Tar Sands Solutions Network

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Climate Impacts

Few energy projects pose a larger threat to the climate than Canada's tar sands. Oil sands production emits three to four times more climate-warming greenhouse gas emissions than producing conventional crude oil, making it one of the world's dirtiest forms of fuel. 

Due to more energy intensive extraction processes coming online, it's only going to get worse: climate pollution per barrel has increased 21 per cent since 2010. According to the International Energy Agency (IEA), the oil industry's expansion plans will commit us to as much as six degrees Celsius of global warming, all but guaranteeing the destabilization of the global climate.

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Overview:
Tar sands is 3-4 times worse for the climate than conventional oil
Key Issues:
- Industry expansion plans will lead to far greater than 2 degrees of global warming
- Canada's climate performance is the worst in the Western world
Current Status:
There are no meaningful emissions limits on the tar sands industry today

The tar sands are the fastest growing source of greenhouse gas emissions in Canada, which emits more greenhouse gas emissions per capita than either the United States or China. The tar sands are the only reason Canada cannot meet its greenhouse gas-reduction commitments, and why it was the only country to pull out of the Kyoto climate change agreement.

Tar sands emissions have doubled in the past decade, and the industry’s expansion plans will double emissions again this decade, from 48 million tonnes in 2010 to 104 million tonnes in 2020. That’s twice current emissions from Norway, and exceeds the combined emissions from 85 nations.

If you thought that was bad, Alberta has already approved enough tar sands projects to produce climate pollution that exceeds the current combined emissions from 150 nations.

According to International Energy Agency projections, tar sands projects already under construction will supply all the tar sands oil the world can burn if we hope to keep average global warming below two degrees Celsius and avoid catastrophic climate change. But Alberta won’t stop there. Its government has already has approved further expansion to supply more tar sands oil than the world can burn even if we stay on the path to six degrees warming, or “climate catastrophe."

Current regulations do not meaningfully reduce greenhouse gas emissions from tar sands development. In the short term, more stringent regulations need to be put in place to reduce greenhouse gas emissions.

To allow Canada to meet its commitment to reduce greenhouse gases, the oil and gas sector needs reduce its emissions by 42 per cent by 2020. This will require curtailing tar sands expansion and/or putting a price on carbon emissions of at least $100 per tonne by 2020.

Climate Impacts Updates & Resources

BREAKING: Newfound threat to tar sands projects

Feature

Andrew Nikiforuk | The Tyee - July 28th 2014

Press Clipping: A new study suggests that naturally occurring upward flow of groundwater in the oilsands region is creating fractures and weaknesses that may explain a series of catastrophic events for the controversial mining industry. The findings, soon to appear in the American Association of Petroleum Geologists Bulletin, have significant implications for groundwater protection, the security of massive industrial wastewater disposal in the region as well as the economics and placement of more than 100 steam plants and mines.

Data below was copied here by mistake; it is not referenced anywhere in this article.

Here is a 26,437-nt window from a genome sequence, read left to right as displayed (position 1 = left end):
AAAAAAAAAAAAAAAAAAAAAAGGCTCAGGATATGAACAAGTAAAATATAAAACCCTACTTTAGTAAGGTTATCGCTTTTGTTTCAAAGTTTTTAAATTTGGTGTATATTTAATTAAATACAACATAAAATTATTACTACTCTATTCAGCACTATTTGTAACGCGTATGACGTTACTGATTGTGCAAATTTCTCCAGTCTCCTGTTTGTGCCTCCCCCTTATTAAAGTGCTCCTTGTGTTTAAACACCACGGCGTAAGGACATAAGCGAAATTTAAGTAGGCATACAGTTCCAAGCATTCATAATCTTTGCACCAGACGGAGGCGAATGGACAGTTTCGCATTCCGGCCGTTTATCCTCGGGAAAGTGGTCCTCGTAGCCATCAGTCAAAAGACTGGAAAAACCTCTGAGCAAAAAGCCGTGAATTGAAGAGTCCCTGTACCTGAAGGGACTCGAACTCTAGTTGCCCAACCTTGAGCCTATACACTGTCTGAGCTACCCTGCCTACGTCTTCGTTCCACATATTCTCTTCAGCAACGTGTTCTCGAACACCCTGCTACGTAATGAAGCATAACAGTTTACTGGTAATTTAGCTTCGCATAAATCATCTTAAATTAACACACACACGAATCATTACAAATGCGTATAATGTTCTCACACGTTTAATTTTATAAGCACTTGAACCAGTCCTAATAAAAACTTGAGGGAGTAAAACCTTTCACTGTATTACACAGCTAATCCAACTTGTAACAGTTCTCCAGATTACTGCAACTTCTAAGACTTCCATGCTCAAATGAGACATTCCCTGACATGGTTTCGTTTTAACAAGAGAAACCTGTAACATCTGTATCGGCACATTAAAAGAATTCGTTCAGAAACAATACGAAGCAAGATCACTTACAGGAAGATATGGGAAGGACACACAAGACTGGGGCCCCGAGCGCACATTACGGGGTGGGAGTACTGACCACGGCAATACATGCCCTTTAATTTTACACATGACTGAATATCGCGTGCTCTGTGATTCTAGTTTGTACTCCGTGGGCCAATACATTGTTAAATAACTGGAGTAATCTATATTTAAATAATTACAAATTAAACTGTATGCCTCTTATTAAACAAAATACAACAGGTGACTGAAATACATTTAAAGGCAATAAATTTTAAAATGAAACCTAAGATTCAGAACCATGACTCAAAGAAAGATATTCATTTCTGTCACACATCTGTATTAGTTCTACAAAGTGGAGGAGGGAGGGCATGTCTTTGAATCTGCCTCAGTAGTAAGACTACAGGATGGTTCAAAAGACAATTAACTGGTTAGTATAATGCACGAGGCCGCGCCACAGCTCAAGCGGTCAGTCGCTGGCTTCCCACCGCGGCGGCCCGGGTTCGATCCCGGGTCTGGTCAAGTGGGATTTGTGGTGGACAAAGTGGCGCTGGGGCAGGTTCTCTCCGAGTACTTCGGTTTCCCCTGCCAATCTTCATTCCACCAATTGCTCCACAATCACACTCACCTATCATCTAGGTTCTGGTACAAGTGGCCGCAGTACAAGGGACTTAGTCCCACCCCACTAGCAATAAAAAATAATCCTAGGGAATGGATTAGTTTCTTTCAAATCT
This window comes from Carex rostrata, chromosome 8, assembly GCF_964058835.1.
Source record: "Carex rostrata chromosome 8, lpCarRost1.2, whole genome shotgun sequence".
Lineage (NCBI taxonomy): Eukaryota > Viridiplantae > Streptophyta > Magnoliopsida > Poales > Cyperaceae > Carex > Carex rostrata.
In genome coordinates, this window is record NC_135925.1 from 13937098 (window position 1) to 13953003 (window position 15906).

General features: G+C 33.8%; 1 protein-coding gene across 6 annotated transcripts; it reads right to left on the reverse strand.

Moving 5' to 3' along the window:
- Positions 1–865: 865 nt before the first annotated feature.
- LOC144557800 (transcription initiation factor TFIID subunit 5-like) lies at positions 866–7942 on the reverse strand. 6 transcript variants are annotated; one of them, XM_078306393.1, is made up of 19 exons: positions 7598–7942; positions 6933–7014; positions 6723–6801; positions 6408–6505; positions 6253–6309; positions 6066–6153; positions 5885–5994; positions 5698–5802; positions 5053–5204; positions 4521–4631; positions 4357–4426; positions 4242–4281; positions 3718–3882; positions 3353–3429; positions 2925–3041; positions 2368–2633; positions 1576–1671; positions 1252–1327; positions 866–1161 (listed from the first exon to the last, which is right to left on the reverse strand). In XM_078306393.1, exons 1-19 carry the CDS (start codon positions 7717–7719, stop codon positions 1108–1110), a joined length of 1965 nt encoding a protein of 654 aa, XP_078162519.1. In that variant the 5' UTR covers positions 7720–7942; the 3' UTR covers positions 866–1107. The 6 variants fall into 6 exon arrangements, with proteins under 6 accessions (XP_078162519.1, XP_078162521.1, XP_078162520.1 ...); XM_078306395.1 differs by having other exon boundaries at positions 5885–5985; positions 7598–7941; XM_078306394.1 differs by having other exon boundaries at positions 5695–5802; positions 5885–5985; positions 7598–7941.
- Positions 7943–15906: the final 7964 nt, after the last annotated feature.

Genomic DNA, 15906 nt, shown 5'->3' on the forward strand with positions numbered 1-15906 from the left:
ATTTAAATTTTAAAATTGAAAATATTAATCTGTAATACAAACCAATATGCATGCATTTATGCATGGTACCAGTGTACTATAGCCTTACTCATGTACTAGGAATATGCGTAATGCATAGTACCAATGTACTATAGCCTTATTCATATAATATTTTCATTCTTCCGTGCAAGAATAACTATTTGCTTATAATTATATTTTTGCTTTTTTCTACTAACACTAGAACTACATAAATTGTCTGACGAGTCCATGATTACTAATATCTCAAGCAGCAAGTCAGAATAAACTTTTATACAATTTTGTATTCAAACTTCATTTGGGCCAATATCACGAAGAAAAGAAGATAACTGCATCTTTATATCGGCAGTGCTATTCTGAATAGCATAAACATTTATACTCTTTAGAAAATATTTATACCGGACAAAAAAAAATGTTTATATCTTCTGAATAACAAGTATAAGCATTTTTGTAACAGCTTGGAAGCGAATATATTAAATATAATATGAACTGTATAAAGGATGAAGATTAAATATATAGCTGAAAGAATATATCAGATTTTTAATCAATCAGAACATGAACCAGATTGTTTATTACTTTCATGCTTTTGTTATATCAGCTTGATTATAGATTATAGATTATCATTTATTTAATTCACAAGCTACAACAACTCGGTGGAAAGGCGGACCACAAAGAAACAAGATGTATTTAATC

On emissions, talk has been Ottawa’s only action

Jeffrey Simpson | Globe and Mail - July 19th 2014

Press Clipping: Bruce Carson saw the early years of the Harper government from the inside, and today he wonders why Prime Minister Harper hasn’t bothered to implement policies to reduce GHG emissions from the oil and gas sector. "What happened to the resolve Harper expressed in January, 2010, in relation to the oil and gas sector, especially the oil sands?”

Dirty Deals: Trade talks undermine EU climate change regulation

July 17th 2014

Publication: This briefing demonstrates how corporate lobby groups are using trade threats, and particularly the EU-US trade talks as a vehicle to attack, weaken and delay important environmental regulation still in the making. The Fuel Quality Directive has already being delayed and potentially weakened threatening EU climate policies and an influx of tar sands to Europe.

How not dealing with climate change is killing our economy

Andrew Gage | West Coast Environmental Law - July 3rd 2014

Blog Post: The costs of climate change are being hotly debated. Sometimes it seems that the two sides of the argument aren’t even hearing one another. But a series of reports this month make it clearer than ever that inaction on climate change is already damaging our economy and a continued failure to take immediate and dramatic action amounts to economic negligence.

Scientists Call for Tar Sands Moratorium

Feature

Jane Kleeb | Bold Nebraska - June 25th 2014

Blog Post: In a groundbreaking Nature Journal article, a group of economists, policy researchers, ecologists, and scientists make the case for a moratorium on new pipelines in North America until a “more coherent approach” can be developed to evaluate tar sands projects in the context of a broader energy and climate strategy.

No turning back for a PM fixated on bitumen

Feature

Jeffrey Simpson | Globe and Mail - June 20th 2014

Press Clipping: With the industry playing defence, and the governments in Edmonton and Ottawa doing so little (except engaging in endless sales campaigns), bitumen oil is struggling to find new markets. You would have thought that after five years of salesmanship, it might be time to step back and take a hard look at performance, but that’s apparently not in the cards for the industry or the Harper government.